Conserving Energy

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Science  29 Jun 2001:
Vol. 292, Issue 5526, pp. 2399
DOI: 10.1126/science.292.5526.2399a

Removal of oxygen from growing embryos usually would translate into certain death. Invertebrates such as Caenorhabditis and Drosophila can withstand deprivation for a day, but vertebrate embryos, due to their larger size and complexity and their reliance on a circulatory system for supplying oxygen to tissues, would not be expected to tolerate anoxia for long.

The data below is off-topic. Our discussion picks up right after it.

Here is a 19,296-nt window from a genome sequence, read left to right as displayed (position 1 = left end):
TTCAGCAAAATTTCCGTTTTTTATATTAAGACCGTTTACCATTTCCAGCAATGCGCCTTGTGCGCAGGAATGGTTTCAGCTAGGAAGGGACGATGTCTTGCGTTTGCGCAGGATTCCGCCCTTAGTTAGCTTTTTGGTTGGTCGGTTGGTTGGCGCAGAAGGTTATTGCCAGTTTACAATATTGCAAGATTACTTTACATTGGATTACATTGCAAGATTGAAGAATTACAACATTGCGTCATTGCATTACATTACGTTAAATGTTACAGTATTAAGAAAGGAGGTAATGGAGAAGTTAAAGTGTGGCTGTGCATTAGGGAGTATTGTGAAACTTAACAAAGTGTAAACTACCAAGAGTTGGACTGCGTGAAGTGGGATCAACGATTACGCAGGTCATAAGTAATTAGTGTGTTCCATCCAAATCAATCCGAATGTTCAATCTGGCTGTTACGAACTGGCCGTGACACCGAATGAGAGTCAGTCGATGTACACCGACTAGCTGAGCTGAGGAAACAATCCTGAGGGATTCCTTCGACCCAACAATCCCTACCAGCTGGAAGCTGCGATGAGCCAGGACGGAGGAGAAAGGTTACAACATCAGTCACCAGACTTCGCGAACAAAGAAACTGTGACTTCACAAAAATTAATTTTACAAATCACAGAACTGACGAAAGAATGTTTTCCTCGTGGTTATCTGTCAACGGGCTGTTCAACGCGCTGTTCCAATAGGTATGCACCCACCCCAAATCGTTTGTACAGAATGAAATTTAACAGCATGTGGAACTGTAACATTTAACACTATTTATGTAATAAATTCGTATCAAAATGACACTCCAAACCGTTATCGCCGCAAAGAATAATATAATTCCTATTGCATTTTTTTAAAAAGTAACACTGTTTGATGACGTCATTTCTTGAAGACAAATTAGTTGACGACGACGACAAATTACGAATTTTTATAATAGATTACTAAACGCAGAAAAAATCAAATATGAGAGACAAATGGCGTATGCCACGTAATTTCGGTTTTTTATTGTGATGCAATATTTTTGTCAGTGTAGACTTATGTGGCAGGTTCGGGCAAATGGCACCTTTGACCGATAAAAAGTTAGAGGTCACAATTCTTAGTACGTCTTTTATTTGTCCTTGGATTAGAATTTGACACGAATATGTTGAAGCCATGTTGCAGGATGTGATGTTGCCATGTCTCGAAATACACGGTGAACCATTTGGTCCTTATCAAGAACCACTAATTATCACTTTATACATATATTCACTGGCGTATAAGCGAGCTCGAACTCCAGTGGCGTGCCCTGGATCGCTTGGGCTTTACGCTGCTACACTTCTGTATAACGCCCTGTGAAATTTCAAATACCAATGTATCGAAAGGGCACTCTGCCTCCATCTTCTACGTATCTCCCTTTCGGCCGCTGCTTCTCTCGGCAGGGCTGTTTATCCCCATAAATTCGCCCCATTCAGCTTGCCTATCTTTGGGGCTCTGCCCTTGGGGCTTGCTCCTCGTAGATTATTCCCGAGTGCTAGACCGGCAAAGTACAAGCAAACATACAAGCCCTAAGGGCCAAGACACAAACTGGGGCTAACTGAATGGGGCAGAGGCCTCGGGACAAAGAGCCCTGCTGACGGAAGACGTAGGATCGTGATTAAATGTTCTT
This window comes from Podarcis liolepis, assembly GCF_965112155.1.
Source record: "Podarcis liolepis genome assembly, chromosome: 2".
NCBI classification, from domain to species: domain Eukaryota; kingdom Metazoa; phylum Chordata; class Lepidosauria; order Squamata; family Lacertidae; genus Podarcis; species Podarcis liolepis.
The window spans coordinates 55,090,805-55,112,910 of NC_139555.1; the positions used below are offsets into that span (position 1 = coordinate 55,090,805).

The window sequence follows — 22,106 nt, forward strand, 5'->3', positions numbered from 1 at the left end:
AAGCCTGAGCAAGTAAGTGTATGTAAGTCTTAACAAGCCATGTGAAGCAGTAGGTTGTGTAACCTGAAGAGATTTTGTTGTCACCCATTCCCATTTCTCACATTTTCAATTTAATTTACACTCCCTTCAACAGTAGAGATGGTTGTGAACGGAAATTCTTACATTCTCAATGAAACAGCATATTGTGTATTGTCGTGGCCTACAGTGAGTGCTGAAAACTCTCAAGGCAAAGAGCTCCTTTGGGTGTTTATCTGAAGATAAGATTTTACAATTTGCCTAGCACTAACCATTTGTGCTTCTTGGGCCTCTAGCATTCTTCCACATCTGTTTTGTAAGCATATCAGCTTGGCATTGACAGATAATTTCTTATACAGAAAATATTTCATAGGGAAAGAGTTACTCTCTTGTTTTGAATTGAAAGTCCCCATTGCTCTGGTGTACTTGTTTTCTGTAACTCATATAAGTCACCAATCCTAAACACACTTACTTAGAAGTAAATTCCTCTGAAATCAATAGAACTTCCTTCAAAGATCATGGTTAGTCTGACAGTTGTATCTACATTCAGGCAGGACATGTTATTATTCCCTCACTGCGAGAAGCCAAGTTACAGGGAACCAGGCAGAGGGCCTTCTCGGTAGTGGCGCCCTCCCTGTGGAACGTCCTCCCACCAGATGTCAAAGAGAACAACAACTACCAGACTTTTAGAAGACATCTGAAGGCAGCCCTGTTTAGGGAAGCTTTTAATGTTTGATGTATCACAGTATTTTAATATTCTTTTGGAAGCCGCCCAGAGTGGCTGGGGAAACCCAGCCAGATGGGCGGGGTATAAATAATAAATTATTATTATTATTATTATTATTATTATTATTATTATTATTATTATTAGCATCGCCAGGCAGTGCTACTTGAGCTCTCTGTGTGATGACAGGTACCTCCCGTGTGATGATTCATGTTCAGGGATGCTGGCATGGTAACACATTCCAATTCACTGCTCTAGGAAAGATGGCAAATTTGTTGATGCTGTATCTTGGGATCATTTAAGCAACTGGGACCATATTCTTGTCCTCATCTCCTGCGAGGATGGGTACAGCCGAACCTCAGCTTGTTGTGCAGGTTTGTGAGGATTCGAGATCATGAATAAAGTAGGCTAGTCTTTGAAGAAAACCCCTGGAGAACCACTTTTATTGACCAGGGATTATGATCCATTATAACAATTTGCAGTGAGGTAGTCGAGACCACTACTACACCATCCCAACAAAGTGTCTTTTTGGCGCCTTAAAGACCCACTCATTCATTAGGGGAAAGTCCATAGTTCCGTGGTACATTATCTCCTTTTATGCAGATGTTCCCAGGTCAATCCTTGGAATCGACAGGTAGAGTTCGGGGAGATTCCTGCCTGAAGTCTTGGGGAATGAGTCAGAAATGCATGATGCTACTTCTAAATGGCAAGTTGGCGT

Padilla and Roth have observed that zebrafish embryos can survive for 24 hours in the absence of oxygen. They enter a state of suspended animation: Cell division is arrested, and hearts stop beating. This cessation of energy-intensive processes enables the embryos to reduce their energy requirements to levels that can be sustained in the absence of oxygen. Figuring out how the embryos control the shutdown process and how the embryos recover upon reoxygenation may lead to advances in our understanding of a variety of pathological states. — SMH

Proc. Natl. Acad. Sci. U.S.A.98, 7331 (2001).

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